A Tauck Small Ship Cruise Around Britain and Ireland

Leaving Cobh (formerly Queenstown), the last sight of land for Titanic passengers

Guest contributors John and Sandra Nowlan’s Tauck small ship cruise to the British Irish Isles was ultra-rich in history and culture but devoid of the hassles ordinarily encountered on other planned tours.

The Channel Islands: The only part of Britain that was occupied by German Forces in World War II. It was just one remarkable stop on a Tauck small ship cruise called Treasures of the British Irish Isles. History and culture were combined with luxury and all-inclusive pampering.

When small is beautiful

Tauck, founded in New England in 1925, has evolved into a major international provider of fully guided land tours, river cruises and, more recently, small ship ocean cruises that specialize in innovative itineraries that wouldn’t be possible with bigger ships.

A Tauck small ship cruise is especially attractive because everything is taken care of – airport pickups and transfers, top hotels before and after the cruise, wine with lunch and dinner and all gratuities. In our case, we flew to London where Tauck arranged special tours of Henry VIII’s Hampton Court Palace and a private visit to the Tower of London, including the Crown Jewels, avoiding the usual crowds.

On a Tauck small ship, Sandra with "Henry VIII" at Hampton Court Palace
Sandra with “Henry VIII” at Hampton Court Palace
A private Tauck guide at the Tower of London
A private Tauck guide at the Tower of London

Meeting L’Austral: A Tauck small ship

After two nights at the five-star Hyatt Regency London Churchill Hotel, we transferred by bus to Portsmouth for a crossing to Guernsey, a British Crown Dependency in the Channel Islands, just off the coast of Normandy. Our ship,  L’Austral, was one of several identical and elegant 200-passenger, yacht-like vessels that are regularly leased by Tauck from the French cruise company, Ponant.

The occupation of Guernsey and the slightly larger Channel Island, Jersey, gave Hitler visions of a fully conquered Britain. After taking control, he ordered massive fortifications, well beyond the strategic value of the islands. Slave labor built gun mounts along the coast, secure observation posts and miles of hidden tunnels for protection, storage of oil and ammunition and as a hospital.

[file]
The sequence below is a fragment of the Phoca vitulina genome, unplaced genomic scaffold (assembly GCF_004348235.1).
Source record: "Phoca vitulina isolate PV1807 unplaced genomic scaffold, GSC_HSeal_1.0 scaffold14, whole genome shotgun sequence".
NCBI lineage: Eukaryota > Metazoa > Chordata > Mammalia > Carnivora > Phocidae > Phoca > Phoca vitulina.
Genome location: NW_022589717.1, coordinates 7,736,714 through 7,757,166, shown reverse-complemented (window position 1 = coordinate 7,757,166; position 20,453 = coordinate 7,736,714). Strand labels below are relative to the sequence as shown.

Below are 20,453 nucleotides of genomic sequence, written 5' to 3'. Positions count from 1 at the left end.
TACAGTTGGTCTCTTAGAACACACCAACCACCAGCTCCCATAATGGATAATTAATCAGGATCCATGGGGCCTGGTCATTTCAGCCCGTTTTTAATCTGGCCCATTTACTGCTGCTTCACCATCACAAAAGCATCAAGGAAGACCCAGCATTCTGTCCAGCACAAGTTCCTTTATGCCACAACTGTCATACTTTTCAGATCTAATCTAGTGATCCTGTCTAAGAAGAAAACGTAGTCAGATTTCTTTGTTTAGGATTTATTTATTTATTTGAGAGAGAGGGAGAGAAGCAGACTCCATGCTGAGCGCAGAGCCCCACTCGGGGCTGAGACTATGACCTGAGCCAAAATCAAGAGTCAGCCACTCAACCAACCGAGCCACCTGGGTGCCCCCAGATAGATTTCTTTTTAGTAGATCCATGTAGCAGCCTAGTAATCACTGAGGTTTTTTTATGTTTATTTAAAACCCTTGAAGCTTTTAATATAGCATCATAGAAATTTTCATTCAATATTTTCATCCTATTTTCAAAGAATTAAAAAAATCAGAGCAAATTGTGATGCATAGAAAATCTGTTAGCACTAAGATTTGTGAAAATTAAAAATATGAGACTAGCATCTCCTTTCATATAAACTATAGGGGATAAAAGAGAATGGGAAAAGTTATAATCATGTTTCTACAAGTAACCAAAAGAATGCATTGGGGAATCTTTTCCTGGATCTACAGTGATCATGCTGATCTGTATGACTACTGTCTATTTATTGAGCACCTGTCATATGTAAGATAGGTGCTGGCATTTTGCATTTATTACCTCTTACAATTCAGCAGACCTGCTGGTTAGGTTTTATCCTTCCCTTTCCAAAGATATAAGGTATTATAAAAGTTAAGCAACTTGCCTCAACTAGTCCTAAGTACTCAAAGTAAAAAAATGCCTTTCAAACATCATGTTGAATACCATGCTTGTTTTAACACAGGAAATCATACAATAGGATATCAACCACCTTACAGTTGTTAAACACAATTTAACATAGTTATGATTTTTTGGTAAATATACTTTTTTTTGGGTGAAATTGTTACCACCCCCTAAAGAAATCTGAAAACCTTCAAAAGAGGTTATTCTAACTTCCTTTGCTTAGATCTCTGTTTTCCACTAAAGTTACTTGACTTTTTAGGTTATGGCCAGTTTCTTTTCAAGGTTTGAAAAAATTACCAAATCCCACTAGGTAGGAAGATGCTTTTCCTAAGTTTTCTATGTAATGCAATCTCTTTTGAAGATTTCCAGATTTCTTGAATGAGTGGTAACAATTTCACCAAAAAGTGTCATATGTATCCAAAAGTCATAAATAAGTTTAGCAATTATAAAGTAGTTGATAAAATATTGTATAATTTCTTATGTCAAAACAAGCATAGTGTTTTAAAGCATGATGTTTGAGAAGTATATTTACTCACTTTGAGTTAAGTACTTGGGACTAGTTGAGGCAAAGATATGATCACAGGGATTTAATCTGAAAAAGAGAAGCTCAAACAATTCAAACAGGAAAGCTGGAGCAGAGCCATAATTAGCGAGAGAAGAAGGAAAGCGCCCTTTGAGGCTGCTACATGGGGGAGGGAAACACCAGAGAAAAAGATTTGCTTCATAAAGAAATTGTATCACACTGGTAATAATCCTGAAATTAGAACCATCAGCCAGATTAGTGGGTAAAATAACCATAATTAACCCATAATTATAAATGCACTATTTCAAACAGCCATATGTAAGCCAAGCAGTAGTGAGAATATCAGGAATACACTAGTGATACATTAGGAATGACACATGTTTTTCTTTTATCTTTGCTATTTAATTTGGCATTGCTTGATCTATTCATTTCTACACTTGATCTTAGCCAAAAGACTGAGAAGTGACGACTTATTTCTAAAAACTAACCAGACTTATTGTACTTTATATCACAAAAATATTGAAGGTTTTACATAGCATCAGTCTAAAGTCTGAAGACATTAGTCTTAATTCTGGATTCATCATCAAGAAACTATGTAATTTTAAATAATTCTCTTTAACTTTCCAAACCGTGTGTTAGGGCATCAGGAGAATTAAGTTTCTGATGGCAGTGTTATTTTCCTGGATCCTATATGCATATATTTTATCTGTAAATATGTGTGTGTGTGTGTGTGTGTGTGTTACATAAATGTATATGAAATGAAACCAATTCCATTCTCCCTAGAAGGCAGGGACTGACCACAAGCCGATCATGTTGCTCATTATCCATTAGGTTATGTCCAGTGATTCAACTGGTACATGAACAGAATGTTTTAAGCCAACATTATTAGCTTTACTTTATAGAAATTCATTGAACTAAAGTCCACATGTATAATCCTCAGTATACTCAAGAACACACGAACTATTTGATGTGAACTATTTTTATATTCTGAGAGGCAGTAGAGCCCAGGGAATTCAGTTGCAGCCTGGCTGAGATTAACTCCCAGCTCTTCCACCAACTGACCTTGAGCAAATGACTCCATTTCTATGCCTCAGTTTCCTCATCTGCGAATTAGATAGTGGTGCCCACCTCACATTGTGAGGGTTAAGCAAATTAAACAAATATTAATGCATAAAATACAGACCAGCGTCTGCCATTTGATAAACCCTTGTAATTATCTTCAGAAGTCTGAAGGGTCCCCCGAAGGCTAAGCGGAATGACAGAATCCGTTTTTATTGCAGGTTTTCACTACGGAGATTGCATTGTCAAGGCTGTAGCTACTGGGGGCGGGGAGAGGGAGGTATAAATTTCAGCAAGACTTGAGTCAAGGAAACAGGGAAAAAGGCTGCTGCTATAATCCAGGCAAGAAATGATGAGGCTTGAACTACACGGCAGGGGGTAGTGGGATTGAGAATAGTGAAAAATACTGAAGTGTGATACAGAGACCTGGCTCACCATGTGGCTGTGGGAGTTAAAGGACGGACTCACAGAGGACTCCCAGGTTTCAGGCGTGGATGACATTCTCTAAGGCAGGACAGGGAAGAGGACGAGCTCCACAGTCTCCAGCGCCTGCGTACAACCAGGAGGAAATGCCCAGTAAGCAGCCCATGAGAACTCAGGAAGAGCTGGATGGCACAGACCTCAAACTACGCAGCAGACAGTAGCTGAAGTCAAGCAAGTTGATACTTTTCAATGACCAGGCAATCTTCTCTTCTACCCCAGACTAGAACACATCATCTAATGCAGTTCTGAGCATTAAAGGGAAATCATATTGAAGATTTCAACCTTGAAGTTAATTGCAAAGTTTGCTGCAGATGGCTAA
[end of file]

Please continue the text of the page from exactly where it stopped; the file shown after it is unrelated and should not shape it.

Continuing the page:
Inside Nazi Tunnels
Inside Nazi Tunnels

One of the outstanding tours offered by Tauck took visitors along the coast to view the fortifications (still remarkably intact) and into several of the deep, claustrophobic tunnels, many of which have memorabilia from the war years, including local English newspapers filled with German propaganda.

On a Tauck small ship, German Fortifications on Guernsey
German Fortifications on Guernsey

Cruising past history

L'Austral Docked in Cork
L’Austral Docked in Cork

After Guernsey, we had to cancel a stop in the Scilly Isles (seas too rough to land) before heading to historic Cork, Ireland’s second largest city. One of the highlight tours was a visit to nearby Blarney Castle where braver guests chose to wiggle their way into an uncomfortable upside down position to kiss the Blarney Stone.

Sandra at Blarney Castle
Sandra at Blarney Castle

Sailing from Cork to the mouth of the River Lee, we passed Cobh (formerly Queenstown), the Titanic’s final port, where the “unsinkable” ship took on 123 additional passengers on April 11, 1912. It was emotional seeing the cliffs and lighthouse at the harbor entrance, knowing it was the last view of land for more than 1500 doomed passengers and crew.

The next morning we arrived at another historic port, the city of Liverpool, best known as the original British headquarters of the Cunard Line, founded by the Canadian sailing and steamship magnate, Sir Samuel Cunard.

Landing in Liverpool (Cunard Building on the right)
Landing in Liverpool (Cunard Building on the right)